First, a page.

In life, we all have big dreams, and it is up to us to make those dreams a reality. Every day someone’s life could change in a blink of an eye while chasing their dreams. All the hard work, long hours, blood, sweat, and tears could finally pay off, but some will realize that their dreams may not come true.
However, their destiny could be an amazing thing to acknowledge because a person could end up finding what they love to do. For example, a young boy can grow up all his life, thinking that he is going to play in the NBA. Teachers, parents, friends, and extended family members preach that he has significant amounts talent. So the young boy grows up feeling pressured because he does not want to let his support system down.
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For a decade straight, the young boy practices day and night and finally makes to the NBA. But for whatever reason, he does not get drafted. Then when he returns home, he discovers that teaching is his passion and started educating younger athletes how their dreams can diminish in a second.
Nevertheless, if a person stays focus on their dreams, anything is possible. So a young woman by the name Maiyah Phelps created a platform for artists, entrepreneurs, racial and social conversations to thrive in the African-American community. Maiyah wants individuals to chase their true destiny and never be afraid to make mistakes.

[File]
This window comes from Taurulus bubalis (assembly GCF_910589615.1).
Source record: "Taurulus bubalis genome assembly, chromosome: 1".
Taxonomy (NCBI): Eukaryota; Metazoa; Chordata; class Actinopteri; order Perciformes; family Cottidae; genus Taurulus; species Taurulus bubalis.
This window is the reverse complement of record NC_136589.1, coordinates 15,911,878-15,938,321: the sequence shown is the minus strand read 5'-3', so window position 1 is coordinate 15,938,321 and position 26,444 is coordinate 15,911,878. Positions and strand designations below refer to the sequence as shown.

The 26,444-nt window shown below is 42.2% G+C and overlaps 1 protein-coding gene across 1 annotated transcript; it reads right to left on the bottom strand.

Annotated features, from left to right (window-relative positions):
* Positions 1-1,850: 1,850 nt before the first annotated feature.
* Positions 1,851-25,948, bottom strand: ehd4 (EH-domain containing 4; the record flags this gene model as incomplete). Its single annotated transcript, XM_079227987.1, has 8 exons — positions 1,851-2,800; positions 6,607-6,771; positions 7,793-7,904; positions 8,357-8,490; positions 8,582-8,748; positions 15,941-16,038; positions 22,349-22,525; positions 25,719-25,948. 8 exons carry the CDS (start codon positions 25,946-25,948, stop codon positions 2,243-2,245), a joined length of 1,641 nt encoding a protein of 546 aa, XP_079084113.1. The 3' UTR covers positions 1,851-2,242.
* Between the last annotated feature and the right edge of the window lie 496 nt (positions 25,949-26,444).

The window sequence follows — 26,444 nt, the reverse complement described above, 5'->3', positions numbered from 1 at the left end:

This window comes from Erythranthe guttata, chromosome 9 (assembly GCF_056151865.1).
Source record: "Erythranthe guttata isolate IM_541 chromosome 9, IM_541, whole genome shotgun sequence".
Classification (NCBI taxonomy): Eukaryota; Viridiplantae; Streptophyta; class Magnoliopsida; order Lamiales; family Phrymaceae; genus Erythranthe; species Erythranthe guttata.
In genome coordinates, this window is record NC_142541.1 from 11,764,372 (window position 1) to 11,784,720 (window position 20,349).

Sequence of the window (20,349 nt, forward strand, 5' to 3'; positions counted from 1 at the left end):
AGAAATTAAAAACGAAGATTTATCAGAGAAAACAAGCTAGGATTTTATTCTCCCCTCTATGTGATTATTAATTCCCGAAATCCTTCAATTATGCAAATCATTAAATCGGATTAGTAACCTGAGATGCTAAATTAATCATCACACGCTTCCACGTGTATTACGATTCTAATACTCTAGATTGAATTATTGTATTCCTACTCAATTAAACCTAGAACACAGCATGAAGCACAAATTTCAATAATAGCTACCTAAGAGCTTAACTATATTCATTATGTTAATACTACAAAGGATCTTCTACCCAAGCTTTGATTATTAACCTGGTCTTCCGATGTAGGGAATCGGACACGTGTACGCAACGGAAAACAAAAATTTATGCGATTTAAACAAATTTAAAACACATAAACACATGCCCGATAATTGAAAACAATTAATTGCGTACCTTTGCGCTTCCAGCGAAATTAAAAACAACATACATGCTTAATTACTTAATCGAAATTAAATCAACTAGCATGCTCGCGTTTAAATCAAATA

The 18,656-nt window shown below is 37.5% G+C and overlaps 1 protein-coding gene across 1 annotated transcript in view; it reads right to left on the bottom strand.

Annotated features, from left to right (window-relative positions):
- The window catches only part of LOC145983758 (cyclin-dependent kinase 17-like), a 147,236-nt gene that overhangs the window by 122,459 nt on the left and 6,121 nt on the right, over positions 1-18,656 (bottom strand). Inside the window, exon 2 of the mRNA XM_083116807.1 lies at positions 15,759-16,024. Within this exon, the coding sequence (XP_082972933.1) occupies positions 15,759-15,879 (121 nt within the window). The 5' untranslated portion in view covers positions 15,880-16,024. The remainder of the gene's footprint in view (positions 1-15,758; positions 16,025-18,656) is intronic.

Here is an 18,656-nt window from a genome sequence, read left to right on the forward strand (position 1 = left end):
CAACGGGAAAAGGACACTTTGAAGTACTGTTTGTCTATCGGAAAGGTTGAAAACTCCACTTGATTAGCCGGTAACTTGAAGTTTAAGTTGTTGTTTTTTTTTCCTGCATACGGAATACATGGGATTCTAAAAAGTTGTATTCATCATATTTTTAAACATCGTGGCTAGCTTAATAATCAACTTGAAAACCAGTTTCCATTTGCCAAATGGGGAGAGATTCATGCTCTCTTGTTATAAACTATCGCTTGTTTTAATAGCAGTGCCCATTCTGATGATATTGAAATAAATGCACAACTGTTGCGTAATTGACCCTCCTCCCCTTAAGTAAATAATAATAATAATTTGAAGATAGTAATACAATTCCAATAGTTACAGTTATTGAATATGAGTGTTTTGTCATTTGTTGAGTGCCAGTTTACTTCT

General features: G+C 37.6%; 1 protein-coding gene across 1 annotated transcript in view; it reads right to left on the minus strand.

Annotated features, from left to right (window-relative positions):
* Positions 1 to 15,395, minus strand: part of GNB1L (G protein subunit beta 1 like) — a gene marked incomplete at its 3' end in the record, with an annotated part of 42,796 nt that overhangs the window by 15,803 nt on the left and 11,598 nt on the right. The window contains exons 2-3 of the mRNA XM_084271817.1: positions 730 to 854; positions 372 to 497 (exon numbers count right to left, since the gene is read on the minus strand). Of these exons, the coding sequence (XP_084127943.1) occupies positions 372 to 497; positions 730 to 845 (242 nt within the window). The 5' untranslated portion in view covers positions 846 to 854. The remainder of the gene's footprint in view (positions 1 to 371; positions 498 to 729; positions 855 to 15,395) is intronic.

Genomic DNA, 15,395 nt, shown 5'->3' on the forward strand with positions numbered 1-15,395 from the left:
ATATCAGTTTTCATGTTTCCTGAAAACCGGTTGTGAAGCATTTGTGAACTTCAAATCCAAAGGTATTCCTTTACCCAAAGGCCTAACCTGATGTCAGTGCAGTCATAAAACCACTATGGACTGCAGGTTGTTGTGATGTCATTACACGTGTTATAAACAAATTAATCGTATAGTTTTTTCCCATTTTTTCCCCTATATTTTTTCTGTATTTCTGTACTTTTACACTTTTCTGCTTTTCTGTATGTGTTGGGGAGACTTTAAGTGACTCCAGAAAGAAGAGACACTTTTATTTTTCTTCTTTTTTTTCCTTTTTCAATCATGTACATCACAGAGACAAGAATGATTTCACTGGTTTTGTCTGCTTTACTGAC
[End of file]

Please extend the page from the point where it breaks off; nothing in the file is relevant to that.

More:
Grade School Days
Born in Oakland, California to Valorie Hutson and Ali Phelps. For the first five years of Maiyah’s life, she lived in a two-parent household with two other siblings named Nailah and Malayah Phelps. Eventually, Maiyah’s parents separated due to complications in the relationship. Then she understood that it was hard for her mom to raise three girls as a single parent. In total, she has seven sisters and brothers, so Maiyah never feels alone.
“I learned from my mother how to become a strong independent black woman. Ever since I was a little my mother instilled in me the importance of self-love, self-reliance, and self-awareness,” said Maiyah. “My father taught me the importance of forgiveness, even when people let you down numerous times.”
Maiyah did battle with her self-esteem and the lack of confidence. From always moving and changing schools, it contributed to Maiyah’s self-doubt because she was not able to build long lasting relationships in grade school.
Despite Maiyah’s personal issues, she still became very active in extracurricular activities. She joined several after school programs such as Oakland Youth Chorus, Destiny Arts Center, and the Girl Scouts. These programs allowed Maiyah to express her creativity and build her personality.
In the 5th grade, one of her favorite organizations was the Oakland Fukuoka Sister City Association because they sent her and several other low-income households to Japan for free. For two weeks, Maiyah spent time engaging with the Japanese community, ate their food, and learned their mannerism and language.
“Living in Japan was probably one of the greatest experience in my life. Learning about different cultures opened my eyes to new ideas and opportunities,” said Maiyah.